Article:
The villager platform looked like this:

Platform for the villager to walk on
View of the 16x16 platform for the villager to walk on.

And here’s what the bot cage looked like underneath the platform (I know it’s off-center, but there’s not really a way to have a 5x5 cage be exactly in the middle of a 16x16 square):

Platform for the villager with visible bot cage
View of the 16x16 platform with the bot cage visible.

I ended up repeating the same process 4 times to have a larger number of samples. All platforms, and by extension bots, were about 112 blocks apart (128 - 16), to exclude the possibility of villagers interacting with each other. I gave about 15 seconds for each bot to initialize and teleport to their corresponding cage and created a /status endpoint in my Express app to make sure everything went smoothly. This is the output of that endpoint once the server booted up properly and all the bots were online:

  "rcon": true,
  "bots": [

Then I added two more endpoints to retrieve the captured position (note it’s X and Z, not X and Y - these are the axes Minecraft uses and I wanted to stay true to the source):

  • /data/position - displaying the current position of the villagers rounded to an integer
      { "x": 1, "z": 12 },
      { "x": 7, "z": 0 },
      { "x": 5, "z": 6 },
      { "x": 8, "z": 9 }
  • /data/position/disable-rounding
      { "x": 3.786772086891869, "z": 1.786854023799945 },
      { "x": 6.793404662864049, "z": 7.537081867306799 },
      { "x": 14.230761387590007, "z": -0.4467043443531151 },
      { "x": 5.539189027425948, "z": 10.72289854076371 }

Sexy Graphs

Having this more or less real-time data, I was able to write a simple Python script to ping these endpoints 5000 times every 7.5 seconds, which equates to roughly 14 hours of data. In case you want to take a look at that data yourself, here it is:

The files containing position data are all valid CSV files with the following structure:


We’ll take a look at seed.csv in just a second.

I used numpy and matplotlib to process and graph the results, and while I know it’s not much, those graphs look really freaking good, right?

Graph showing positions of the villagers
Graph visualizing the time each villager spent on a particular block. (Villagers 1-4)

It appears the first villager has spent the most time on block (X: 0, Z: 0), and truth be told I have no idea why, but after spending 14 hours on collecting the data I just couldn’t be bothered to debug it and tweak yet another variable, especially since villagers 2-4 provided me with some pretty solid data.

While the graphs are amazing they’re not really what we came here for, so let’s see how we can extract that seed we mentioned earlier. The fact that the platform was 16 by 16 blocks is no coincidence. While there are many ways (better ways) to utilize this data as seed, I chose to represent the position of each villager hexadecimally, meaning both X and Z axes are mapped to a single digit from 0 to F. For those puzzled why I just called F a digit - hexadecimal numbering system simply means that instead of having 10 as a base number (as we do in decimal), we have 16. So instead of the usual 0, 1, 2, 3, 4, 5, 6, 7, 8, 9, we count further to A=10, B=11, C=12, D=13, E=14, F=15.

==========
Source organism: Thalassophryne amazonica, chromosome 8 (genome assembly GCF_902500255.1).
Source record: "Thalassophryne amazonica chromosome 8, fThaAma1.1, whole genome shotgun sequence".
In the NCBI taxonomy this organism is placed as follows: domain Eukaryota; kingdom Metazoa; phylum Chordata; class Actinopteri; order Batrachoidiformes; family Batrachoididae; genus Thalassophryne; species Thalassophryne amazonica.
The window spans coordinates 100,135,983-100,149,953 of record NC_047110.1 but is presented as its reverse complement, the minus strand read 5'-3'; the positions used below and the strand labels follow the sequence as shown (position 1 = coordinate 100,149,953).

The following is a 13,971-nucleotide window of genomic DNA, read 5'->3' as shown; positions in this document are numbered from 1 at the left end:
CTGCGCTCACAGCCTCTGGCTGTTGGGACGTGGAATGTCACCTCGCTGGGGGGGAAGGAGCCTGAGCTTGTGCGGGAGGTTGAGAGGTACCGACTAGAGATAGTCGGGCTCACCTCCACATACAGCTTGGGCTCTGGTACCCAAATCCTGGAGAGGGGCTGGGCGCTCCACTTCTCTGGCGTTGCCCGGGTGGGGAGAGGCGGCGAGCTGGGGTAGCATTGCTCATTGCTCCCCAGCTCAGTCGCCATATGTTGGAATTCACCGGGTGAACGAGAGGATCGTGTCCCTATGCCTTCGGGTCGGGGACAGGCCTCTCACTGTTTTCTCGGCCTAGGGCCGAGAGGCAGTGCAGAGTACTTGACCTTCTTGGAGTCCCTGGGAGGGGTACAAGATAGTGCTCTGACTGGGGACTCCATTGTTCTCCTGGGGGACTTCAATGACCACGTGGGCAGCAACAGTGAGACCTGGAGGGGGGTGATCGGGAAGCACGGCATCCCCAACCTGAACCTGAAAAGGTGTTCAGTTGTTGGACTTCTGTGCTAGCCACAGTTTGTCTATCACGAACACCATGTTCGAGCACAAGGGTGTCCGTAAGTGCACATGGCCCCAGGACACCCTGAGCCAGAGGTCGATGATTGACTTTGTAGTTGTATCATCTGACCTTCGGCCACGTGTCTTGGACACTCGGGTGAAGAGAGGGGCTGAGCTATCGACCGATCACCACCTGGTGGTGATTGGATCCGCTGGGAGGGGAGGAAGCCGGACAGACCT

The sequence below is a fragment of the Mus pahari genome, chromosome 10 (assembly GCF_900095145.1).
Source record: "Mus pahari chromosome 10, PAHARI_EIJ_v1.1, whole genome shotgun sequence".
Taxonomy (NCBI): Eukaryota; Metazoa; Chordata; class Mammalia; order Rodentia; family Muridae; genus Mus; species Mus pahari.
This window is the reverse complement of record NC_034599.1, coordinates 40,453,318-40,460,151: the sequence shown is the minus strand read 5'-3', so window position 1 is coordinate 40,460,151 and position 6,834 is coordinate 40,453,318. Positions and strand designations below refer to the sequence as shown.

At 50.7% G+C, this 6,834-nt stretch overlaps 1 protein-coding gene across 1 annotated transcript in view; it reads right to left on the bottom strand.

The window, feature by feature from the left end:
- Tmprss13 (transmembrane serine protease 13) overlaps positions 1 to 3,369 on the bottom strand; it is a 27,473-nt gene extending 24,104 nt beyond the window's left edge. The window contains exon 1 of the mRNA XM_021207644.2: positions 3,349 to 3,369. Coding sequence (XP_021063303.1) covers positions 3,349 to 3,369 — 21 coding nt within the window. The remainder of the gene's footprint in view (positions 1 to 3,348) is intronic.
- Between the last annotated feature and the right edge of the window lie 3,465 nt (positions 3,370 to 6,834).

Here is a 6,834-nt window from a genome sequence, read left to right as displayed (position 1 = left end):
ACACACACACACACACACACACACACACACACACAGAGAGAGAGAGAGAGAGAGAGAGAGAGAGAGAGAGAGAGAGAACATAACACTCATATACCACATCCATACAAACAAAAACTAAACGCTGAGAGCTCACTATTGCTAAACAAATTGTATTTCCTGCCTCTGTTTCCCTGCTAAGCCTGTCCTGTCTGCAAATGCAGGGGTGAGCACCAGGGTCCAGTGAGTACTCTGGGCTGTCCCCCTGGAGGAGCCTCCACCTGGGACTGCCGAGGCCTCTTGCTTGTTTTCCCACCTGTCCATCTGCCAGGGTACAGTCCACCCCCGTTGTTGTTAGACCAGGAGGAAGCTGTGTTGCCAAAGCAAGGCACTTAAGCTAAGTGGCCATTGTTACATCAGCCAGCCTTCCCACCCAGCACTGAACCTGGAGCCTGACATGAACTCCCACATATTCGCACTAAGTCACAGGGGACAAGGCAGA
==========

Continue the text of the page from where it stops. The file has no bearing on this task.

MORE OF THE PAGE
Back to the seed: since both X and Z coordinates can be represented by a single digit, we can denote the position of a villager by writing X and Z next to each other, e.g. villager on position (X: 7, Z: 13) would become 7D. A keen eye might notice this is just a single byte with a maximum value of 0xFF (255).

Since it’s much easier to work with text values in JavaScript and JSON, I decided to store this data as strings and not bytes, and if you visited the /data/seed endpoint, you would be presented with an array of the last 32 positions denoted as mentioned above. Example output:

  "24", "49", "65", "5C", "14", "A8", "39", "6C",
  "14", "A8", "5C", "EB", "76", "A8", "AE", "A9",
  "68", "A9", "BF", "A9", "6C", "7B", "42", "4D",
  "68", "2F", "42", "48", "A5", "59", "A5", "50"

The seed.csv file contains all of those entries in a format very similar to the position-related files - TIMESTAMP,[COMMA SEPARATED SEED].

Feeding the RNG

All that’s left to do now is feed the seed we retrieved to an RNG. I chose to do that in Python since it makes it very easy to work on byte values.

import random

seed = [
    "24", "49", "65", "5C", "14", "A8", "39", "6C",
    "14", "A8", "5C", "EB", "76", "A8", "AE", "A9",
    "68", "A9", "BF", "A9", "6C", "7B", "42", "4D",
    "68", "2F", "42", "48", "A5", "59", "A5", "50"
seed_joined = "".join(seed) # this line joins all the strings in the array
                            # above to produce a single continuous string.
                            # here: 2449...A550
seed_as_byte_array = bytearray.fromhex(seed_joined) # convert to a bytearray

random.seed(seed_as_byte_array) # here the magic happens

for i in range(10):
    number = random.randint(0, 1023)

As you can see it’s not special by any means, we simply pass the seed to the RNG and once we run this code we get the following output:



Alright, so we know it works, but why would you spend time coding that? - I hear you ask. The answer is very simple: for fun. Perhaps it’s not the most useful or practical piece of code, but I’ve sure learned a lot of things along the way. The reason I even started this project was because I wanted to get some hands-on experience with Docker and Docker Compose which this project heavily uses.

If anything in this post tickled your fancy, you might want to take a look at the repo and in case you would like to use this solution in a serious project here’s a guide.

No, but really, don’t ever use it in production, this was done purely for fun and education, and absolutely nothing else.

However, if you feel like trying out this project yourself, feel free to clone the repo and run docker compose up. Before you do that though, you might want to change the default ports mapping from 80:80 to something a bit more unique on your machine, like 4000:80. The Minecraft server is exposed on 25565 by default, but you can of course change it to whatever you like or even remove that line entirely to keep it inside the Docker network.

If you actually got that far and enjoyed the read, please let me know what you think! You can reach me by e-mail at